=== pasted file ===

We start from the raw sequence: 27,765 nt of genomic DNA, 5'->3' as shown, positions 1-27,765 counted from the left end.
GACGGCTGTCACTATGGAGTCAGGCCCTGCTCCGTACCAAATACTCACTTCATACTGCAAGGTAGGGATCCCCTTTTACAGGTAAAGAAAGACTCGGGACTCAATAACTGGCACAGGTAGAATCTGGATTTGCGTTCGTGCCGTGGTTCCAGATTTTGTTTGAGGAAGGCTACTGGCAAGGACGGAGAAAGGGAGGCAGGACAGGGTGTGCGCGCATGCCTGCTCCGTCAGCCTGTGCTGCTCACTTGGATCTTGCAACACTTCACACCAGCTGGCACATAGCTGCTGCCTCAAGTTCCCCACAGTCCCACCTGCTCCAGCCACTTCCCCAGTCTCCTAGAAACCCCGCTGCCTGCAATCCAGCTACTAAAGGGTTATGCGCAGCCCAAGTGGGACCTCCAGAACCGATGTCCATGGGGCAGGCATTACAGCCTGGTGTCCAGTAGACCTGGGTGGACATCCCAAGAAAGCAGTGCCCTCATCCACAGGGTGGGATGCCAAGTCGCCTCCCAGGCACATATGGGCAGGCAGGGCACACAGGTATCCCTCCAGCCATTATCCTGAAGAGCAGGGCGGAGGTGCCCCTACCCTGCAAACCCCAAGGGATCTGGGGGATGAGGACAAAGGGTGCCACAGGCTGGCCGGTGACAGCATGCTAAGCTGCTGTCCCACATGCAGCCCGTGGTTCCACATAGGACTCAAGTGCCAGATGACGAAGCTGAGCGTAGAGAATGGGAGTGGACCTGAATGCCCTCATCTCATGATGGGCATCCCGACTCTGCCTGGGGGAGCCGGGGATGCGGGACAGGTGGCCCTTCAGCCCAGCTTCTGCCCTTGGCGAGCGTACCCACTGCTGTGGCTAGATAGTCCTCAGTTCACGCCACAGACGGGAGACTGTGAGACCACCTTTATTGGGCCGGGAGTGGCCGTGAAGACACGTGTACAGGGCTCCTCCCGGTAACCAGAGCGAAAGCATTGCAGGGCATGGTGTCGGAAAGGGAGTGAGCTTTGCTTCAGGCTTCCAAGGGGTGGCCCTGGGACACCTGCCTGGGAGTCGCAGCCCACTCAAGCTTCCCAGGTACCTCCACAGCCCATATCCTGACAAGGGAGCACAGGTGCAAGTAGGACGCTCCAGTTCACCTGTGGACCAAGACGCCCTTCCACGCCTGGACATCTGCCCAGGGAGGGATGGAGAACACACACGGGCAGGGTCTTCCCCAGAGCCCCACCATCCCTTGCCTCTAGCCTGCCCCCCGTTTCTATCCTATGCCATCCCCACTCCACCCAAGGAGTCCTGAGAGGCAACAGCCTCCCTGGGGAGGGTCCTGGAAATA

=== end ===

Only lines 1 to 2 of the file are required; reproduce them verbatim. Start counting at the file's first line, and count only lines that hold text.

We start from the raw sequence: 27,765 nt of genomic DNA, 5'->3' as shown, positions 1-27,765 counted from the left end.
GACGGCTGTCACTATGGAGTCAGGCCCTGCTCCGTACCAAATACTCACTTCATACTGCAAGGTAGGGATCCCCTTTTACAGGTAAAGAAAGACTCGGGACTCAATAACTGGCACAGGTAGAATCTGGATTTGCGTTCGTGCCGTGGTTCCAGATTTTGTTTGAGGAAGGCTACTGGCAAGGACGGAGAAAGGGAGGCAGGACAGGGTGTGCGCGCATGCCTGCTCCGTCAGCCTGTGCTGCTCACTTGGATCTTGCAACACTTCACACCAGCTGGCACATAGCTGCTGCCTCAAGTTCCCCACAGTCCCACCTGCTCCAGCCACTTCCCCAGTCTCCTAGAAACCCCGCTGCCTGCAATCCAGCTACTAAAGGGTTATGCGCAGCCCAAGTGGGACCTCCAGAACCGATGTCCATGGGGCAGGCATTACAGCCTGGTGTCCAGTAGACCTGGGTGGACATCCCAAGAAAGCAGTGCCCTCATCCACAGGGTGGGATGCCAAGTCGCCTCCCAGGCACATATGGGCAGGCAGGGCACACAGGTATCCCTCCAGCCATTATCCTGAAGAGCAGGGCGGAGGTGCCCCTACCCTGCAAACCCCAAGGGATCTGGGGGATGAGGACAAAGGGTGCCACAGGCTGGCCGGTGACAGCATGCTAAGCTGCTGTCCCACATGCAGCCCGTGGTTCCACATAGGACTCAAGTGCCAGATGACGAAGCTGAGCGTAGAGAATGGGAGTGGACCTGAATGCCCTCATCTCATGATGGGCATCCCGACTCTGCCTGGGGGAGCCGGGGATGCGGGACAGGTGGCCCTTCAGCCCAGCTTCTGCCCTTGGCGAGCGTACCCACTGCTGTGGCTAGATAGTCCTCAGTTCACGCCACAGACGGGAGACTGTGAGACCACCTTTATTGGGCCGGGAGTGGCCGTGAAGACACGTGTACAGGGCTCCTCCCGGTAACCAGAGCGAAAGCATTGCAGGGCATGGTGTCGGAAAGGGAGTGAGCTTTGCTTCAGGCTTCCAAGGGGTGGCCCTGGGACACCTGCCTGGGAGTCGCAGCCCACTCAAGCTTCCCAGGTACCTCCACAGCCCATATCCTGACAAGGGAGCACAGGTGCAAGTAGGACGCTCCAGTTCACCTGTGGACCAAGACGCCCTTCCACGCCTGGACATCTGCCCAGGGAGGGATGGAGAACACACACGGGCAGGGTCTTCCCCAGAGCCCCACCATCCCTTGCCTCTAGCCTGCCCCCCGTTTCTATCCTATGCCATCCCCACTCCACCCAAGGAGTCCTGAGAGGCAACAGCCTCCCTGGGGAGGGTCCTGGAAATA